Good with other Dogs - Almost any dog may fight with a strange dog or even a familiar dog at times. This category indicates how likely a dog is to get along with other dogs. This is an important consideration if you have other dogs in the house or have contact with other dogs frequently.
Good with other Pets - Some breeds have been bred to chase and kill smaller animals. These breeds are much more likely to chase the family cat or other small animals. Carefully consider this category if you have other pets in the house. Most dogs can learn, however, to live peacefully with cats if raised with them.
Good with Strangers - Depending on your situation, you may not want a dog that’s overly friendly with strangers. But then again, you might. If you frequently have visitors and don’t want to keep your dog locked away, choose a breed that’s rated high for this characteristic.
Easy to Train - All dogs can be trained. But, some dogs require more repetition and patience than others. If you love spending time with your dog, this won’t be a problem. If you’re looking to get a “good dog” with the least amount of effort on your part, choose a breed that rates high in this category.
Good Watchdog - This category rates whether a breed is alert and barks when something is wrong. You may find that some dogs that rate highly in this category bark a lot. If barking annoys you, choose a breed that rate lower for this characteristic.
Good for Protection - Does this breed have the desire to protect as well as the physical ability to protect you and your family? Consider carefully before selecting a breed rated high for this characteristic. The idea of having a dog that will protect you and your family sounds great on the surface, but these dogs can be dangerous if not properly trained.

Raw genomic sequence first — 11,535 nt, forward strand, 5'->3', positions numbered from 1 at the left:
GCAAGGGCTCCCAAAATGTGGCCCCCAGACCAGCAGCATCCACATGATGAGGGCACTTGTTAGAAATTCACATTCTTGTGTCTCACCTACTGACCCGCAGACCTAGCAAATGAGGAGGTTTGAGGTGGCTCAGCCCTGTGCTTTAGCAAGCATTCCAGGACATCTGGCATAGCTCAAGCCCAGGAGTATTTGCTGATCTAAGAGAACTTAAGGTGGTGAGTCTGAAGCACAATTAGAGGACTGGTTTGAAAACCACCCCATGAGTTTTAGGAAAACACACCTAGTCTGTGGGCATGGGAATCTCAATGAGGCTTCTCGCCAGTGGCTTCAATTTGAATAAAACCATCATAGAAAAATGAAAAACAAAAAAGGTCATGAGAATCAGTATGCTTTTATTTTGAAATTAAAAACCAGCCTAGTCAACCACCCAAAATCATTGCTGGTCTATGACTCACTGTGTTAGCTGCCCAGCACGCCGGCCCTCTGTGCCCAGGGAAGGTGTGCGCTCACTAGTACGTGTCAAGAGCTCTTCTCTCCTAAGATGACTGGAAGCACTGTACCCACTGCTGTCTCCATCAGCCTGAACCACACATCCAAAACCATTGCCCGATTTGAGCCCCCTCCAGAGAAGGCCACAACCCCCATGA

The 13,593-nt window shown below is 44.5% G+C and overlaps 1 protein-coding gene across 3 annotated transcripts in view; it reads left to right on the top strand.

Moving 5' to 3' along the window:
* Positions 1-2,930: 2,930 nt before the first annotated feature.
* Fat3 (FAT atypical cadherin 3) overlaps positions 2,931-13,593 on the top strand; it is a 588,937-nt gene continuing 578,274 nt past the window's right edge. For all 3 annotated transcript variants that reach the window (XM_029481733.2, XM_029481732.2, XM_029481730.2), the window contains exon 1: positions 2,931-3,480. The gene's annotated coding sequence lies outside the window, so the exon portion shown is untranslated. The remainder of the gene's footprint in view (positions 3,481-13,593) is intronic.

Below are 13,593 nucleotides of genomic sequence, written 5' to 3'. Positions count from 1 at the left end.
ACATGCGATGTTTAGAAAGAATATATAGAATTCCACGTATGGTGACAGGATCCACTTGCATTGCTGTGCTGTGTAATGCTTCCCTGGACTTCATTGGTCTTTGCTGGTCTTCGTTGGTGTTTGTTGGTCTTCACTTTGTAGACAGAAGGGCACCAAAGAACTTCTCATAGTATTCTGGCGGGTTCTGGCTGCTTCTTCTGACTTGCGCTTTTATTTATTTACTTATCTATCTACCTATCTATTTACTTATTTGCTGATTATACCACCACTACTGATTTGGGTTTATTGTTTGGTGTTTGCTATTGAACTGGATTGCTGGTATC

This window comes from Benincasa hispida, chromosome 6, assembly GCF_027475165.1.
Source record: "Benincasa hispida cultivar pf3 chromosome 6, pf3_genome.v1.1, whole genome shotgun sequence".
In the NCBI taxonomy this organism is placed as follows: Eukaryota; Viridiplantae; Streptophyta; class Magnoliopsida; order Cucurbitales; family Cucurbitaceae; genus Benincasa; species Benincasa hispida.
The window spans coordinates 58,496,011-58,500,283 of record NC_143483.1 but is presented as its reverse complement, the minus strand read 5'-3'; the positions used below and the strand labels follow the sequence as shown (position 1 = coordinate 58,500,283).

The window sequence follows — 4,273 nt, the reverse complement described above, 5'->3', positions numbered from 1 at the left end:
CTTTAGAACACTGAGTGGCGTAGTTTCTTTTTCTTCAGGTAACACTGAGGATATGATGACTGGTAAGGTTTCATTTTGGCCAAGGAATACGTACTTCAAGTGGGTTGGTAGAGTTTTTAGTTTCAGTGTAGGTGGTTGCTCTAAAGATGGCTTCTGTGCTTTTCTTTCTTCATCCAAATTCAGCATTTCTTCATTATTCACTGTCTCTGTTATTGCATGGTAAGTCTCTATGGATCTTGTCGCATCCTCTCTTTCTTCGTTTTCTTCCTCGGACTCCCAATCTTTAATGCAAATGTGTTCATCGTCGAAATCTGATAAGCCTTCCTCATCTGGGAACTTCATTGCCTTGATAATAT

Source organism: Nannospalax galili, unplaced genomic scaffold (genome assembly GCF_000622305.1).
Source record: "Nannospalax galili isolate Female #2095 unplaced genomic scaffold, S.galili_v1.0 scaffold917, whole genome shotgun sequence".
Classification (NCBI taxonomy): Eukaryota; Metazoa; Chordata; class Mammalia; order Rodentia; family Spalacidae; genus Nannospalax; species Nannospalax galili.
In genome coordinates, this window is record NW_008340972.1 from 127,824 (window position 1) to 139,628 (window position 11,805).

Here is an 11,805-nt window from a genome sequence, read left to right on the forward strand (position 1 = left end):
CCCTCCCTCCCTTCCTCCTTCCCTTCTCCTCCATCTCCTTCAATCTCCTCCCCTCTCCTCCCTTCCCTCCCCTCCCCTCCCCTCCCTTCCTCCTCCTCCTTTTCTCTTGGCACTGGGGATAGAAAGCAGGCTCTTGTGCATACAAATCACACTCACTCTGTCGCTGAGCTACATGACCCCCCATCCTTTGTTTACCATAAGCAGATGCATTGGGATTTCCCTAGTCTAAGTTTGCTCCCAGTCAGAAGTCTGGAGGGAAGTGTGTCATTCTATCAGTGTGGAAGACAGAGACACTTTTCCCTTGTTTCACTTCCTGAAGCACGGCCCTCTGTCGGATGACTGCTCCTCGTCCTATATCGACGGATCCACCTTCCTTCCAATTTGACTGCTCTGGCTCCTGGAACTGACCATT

Grooming Needs - A dog breed can have one of several different coat types. Some coats require more grooming than others. If grooming a dog is not your idea of fun, look for a breed with a low ranking for this characteristic.
Can take the Cold - Do you intend to keep your dog outside a lot and do you live in colder climate? Larger dogs with thicker coats tend to tolerate the cold better than smaller dog or dogs with shorter hair.
Can take the Heat - Generally speaking, dogs don’t tolerate heat well. That’s why you should never leave them unattended in a hot car. If you live in a hot climate, consider choosing a dog breed that ranks high for this characteristic.
The ratings in this Dog Breed Selector are based on the standard characteristics of most dog of that breed.
There are, however, no guarantees that the particular dog you choose will have the typical characteristics for that breed. But, the chances are good that he will.
Don’t dismiss a breed just because it has a characteristic that you don’t like. Consider whether there are ways that you could deal with that characteristic so that it wouldn’t be a problem.
For instance, if you live in a cold climate and the breed doesn’t tolerate cold well, you could buy him a coat to wear outside in the winter.
Use the Dog Breed Selector as a guide to picking the right breed for you and your family, but use your heart as well. If you just love a particular breed...go for it (but with your eyes wide open)!